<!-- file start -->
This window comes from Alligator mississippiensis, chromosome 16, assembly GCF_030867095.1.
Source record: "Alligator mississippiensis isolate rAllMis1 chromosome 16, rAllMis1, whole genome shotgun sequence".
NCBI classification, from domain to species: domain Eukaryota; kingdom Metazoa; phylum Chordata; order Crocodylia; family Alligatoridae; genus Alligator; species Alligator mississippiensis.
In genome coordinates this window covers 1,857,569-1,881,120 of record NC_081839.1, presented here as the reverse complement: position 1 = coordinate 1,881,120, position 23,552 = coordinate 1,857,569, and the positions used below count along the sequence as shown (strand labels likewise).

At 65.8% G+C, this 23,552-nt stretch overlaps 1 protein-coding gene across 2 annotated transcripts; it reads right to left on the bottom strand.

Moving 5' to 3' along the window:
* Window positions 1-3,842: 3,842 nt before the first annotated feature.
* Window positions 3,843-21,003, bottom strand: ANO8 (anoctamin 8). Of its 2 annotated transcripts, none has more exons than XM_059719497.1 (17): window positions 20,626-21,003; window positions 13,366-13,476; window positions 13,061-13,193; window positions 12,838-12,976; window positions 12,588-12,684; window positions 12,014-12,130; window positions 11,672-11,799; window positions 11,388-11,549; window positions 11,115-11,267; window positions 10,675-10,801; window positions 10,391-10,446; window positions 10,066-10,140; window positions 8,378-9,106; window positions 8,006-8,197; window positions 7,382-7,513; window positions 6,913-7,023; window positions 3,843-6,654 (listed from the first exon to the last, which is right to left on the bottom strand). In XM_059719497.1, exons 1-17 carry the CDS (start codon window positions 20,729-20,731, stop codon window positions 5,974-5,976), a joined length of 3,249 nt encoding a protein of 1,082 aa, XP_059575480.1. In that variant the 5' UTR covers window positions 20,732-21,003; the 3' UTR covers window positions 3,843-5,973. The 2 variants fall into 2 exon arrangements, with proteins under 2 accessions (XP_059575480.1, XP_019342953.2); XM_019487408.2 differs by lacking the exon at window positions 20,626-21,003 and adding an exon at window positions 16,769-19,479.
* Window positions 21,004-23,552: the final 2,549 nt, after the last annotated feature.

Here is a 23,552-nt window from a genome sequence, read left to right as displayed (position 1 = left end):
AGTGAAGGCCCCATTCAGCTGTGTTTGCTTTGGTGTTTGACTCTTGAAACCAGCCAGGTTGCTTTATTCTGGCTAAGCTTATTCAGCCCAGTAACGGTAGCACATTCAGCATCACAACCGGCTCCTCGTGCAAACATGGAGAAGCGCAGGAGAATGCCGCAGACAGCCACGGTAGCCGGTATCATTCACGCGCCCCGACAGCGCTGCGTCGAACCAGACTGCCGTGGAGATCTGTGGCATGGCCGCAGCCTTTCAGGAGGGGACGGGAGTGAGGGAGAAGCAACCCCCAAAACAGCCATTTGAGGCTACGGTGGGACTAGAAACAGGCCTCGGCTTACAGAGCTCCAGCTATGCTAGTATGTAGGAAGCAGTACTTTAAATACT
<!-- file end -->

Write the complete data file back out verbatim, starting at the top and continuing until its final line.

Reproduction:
This window comes from Alligator mississippiensis, chromosome 16, assembly GCF_030867095.1.
Source record: "Alligator mississippiensis isolate rAllMis1 chromosome 16, rAllMis1, whole genome shotgun sequence".
NCBI classification, from domain to species: domain Eukaryota; kingdom Metazoa; phylum Chordata; order Crocodylia; family Alligatoridae; genus Alligator; species Alligator mississippiensis.
In genome coordinates this window covers 1,857,569-1,881,120 of record NC_081839.1, presented here as the reverse complement: position 1 = coordinate 1,881,120, position 23,552 = coordinate 1,857,569, and the positions used below count along the sequence as shown (strand labels likewise).

At 65.8% G+C, this 23,552-nt stretch overlaps 1 protein-coding gene across 2 annotated transcripts; it reads right to left on the bottom strand.

Moving 5' to 3' along the window:
* Window positions 1-3,842: 3,842 nt before the first annotated feature.
* Window positions 3,843-21,003, bottom strand: ANO8 (anoctamin 8). Of its 2 annotated transcripts, none has more exons than XM_059719497.1 (17): window positions 20,626-21,003; window positions 13,366-13,476; window positions 13,061-13,193; window positions 12,838-12,976; window positions 12,588-12,684; window positions 12,014-12,130; window positions 11,672-11,799; window positions 11,388-11,549; window positions 11,115-11,267; window positions 10,675-10,801; window positions 10,391-10,446; window positions 10,066-10,140; window positions 8,378-9,106; window positions 8,006-8,197; window positions 7,382-7,513; window positions 6,913-7,023; window positions 3,843-6,654 (listed from the first exon to the last, which is right to left on the bottom strand). In XM_059719497.1, exons 1-17 carry the CDS (start codon window positions 20,729-20,731, stop codon window positions 5,974-5,976), a joined length of 3,249 nt encoding a protein of 1,082 aa, XP_059575480.1. In that variant the 5' UTR covers window positions 20,732-21,003; the 3' UTR covers window positions 3,843-5,973. The 2 variants fall into 2 exon arrangements, with proteins under 2 accessions (XP_059575480.1, XP_019342953.2); XM_019487408.2 differs by lacking the exon at window positions 20,626-21,003 and adding an exon at window positions 16,769-19,479.
* Window positions 21,004-23,552: the final 2,549 nt, after the last annotated feature.

Here is a 23,552-nt window from a genome sequence, read left to right as displayed (position 1 = left end):
AGTGAAGGCCCCATTCAGCTGTGTTTGCTTTGGTGTTTGACTCTTGAAACCAGCCAGGTTGCTTTATTCTGGCTAAGCTTATTCAGCCCAGTAACGGTAGCACATTCAGCATCACAACCGGCTCCTCGTGCAAACATGGAGAAGCGCAGGAGAATGCCGCAGACAGCCACGGTAGCCGGTATCATTCACGCGCCCCGACAGCGCTGCGTCGAACCAGACTGCCGTGGAGATCTGTGGCATGGCCGCAGCCTTTCAGGAGGGGACGGGAGTGAGGGAGAAGCAACCCCCAAAACAGCCATTTGAGGCTACGGTGGGACTAGAAACAGGCCTCGGCTTACAGAGCTCCAGCTATGCTAGTATGTAGGAAGCAGTACTTTAAATACT